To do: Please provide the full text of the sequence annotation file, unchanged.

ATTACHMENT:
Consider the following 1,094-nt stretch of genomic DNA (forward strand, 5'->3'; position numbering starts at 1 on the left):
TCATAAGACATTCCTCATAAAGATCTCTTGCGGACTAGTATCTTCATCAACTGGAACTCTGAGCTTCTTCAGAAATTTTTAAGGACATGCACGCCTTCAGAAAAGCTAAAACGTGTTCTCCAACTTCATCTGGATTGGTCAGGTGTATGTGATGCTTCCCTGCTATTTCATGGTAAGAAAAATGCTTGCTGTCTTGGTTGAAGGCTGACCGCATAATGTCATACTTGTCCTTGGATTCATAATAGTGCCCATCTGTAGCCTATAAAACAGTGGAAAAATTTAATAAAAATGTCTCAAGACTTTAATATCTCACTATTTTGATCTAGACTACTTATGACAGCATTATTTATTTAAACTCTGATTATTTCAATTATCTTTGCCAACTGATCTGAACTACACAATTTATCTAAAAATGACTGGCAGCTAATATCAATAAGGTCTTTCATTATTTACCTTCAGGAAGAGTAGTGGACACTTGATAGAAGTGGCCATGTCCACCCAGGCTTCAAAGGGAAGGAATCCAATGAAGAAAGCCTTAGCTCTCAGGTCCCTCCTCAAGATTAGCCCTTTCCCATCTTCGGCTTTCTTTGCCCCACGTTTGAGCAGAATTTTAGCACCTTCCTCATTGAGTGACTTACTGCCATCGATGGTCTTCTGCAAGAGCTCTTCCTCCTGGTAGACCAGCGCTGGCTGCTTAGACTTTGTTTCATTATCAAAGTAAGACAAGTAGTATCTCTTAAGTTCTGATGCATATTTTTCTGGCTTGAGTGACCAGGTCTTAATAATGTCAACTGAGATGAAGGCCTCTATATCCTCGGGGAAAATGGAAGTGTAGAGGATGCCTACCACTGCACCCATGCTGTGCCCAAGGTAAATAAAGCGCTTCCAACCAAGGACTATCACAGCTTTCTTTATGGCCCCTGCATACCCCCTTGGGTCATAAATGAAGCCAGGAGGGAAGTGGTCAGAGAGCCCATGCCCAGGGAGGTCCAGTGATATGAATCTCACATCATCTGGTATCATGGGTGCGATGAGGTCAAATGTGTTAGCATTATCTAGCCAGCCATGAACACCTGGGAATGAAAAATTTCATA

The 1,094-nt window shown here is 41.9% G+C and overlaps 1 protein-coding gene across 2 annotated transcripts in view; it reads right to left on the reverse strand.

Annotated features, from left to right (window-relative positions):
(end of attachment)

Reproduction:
Consider the following 1,094-nt stretch of genomic DNA (forward strand, 5'->3'; position numbering starts at 1 on the left):
TCATAAGACATTCCTCATAAAGATCTCTTGCGGACTAGTATCTTCATCAACTGGAACTCTGAGCTTCTTCAGAAATTTTTAAGGACATGCACGCCTTCAGAAAAGCTAAAACGTGTTCTCCAACTTCATCTGGATTGGTCAGGTGTATGTGATGCTTCCCTGCTATTTCATGGTAAGAAAAATGCTTGCTGTCTTGGTTGAAGGCTGACCGCATAATGTCATACTTGTCCTTGGATTCATAATAGTGCCCATCTGTAGCCTATAAAACAGTGGAAAAATTTAATAAAAATGTCTCAAGACTTTAATATCTCACTATTTTGATCTAGACTACTTATGACAGCATTATTTATTTAAACTCTGATTATTTCAATTATCTTTGCCAACTGATCTGAACTACACAATTTATCTAAAAATGACTGGCAGCTAATATCAATAAGGTCTTTCATTATTTACCTTCAGGAAGAGTAGTGGACACTTGATAGAAGTGGCCATGTCCACCCAGGCTTCAAAGGGAAGGAATCCAATGAAGAAAGCCTTAGCTCTCAGGTCCCTCCTCAAGATTAGCCCTTTCCCATCTTCGGCTTTCTTTGCCCCACGTTTGAGCAGAATTTTAGCACCTTCCTCATTGAGTGACTTACTGCCATCGATGGTCTTCTGCAAGAGCTCTTCCTCCTGGTAGACCAGCGCTGGCTGCTTAGACTTTGTTTCATTATCAAAGTAAGACAAGTAGTATCTCTTAAGTTCTGATGCATATTTTTCTGGCTTGAGTGACCAGGTCTTAATAATGTCAACTGAGATGAAGGCCTCTATATCCTCGGGGAAAATGGAAGTGTAGAGGATGCCTACCACTGCACCCATGCTGTGCCCAAGGTAAATAAAGCGCTTCCAACCAAGGACTATCACAGCTTTCTTTATGGCCCCTGCATACCCCCTTGGGTCATAAATGAAGCCAGGAGGGAAGTGGTCAGAGAGCCCATGCCCAGGGAGGTCCAGTGATATGAATCTCACATCATCTGGTATCATGGGTGCGATGAGGTCAAATGTGTTAGCATTATCTAGCCAGCCATGAACACCTGGGAATGAAAAATTTCATA

The 1,094-nt window shown here is 41.9% G+C and overlaps 1 protein-coding gene across 2 annotated transcripts in view; it reads right to left on the reverse strand.

Annotated features, from left to right (window-relative positions):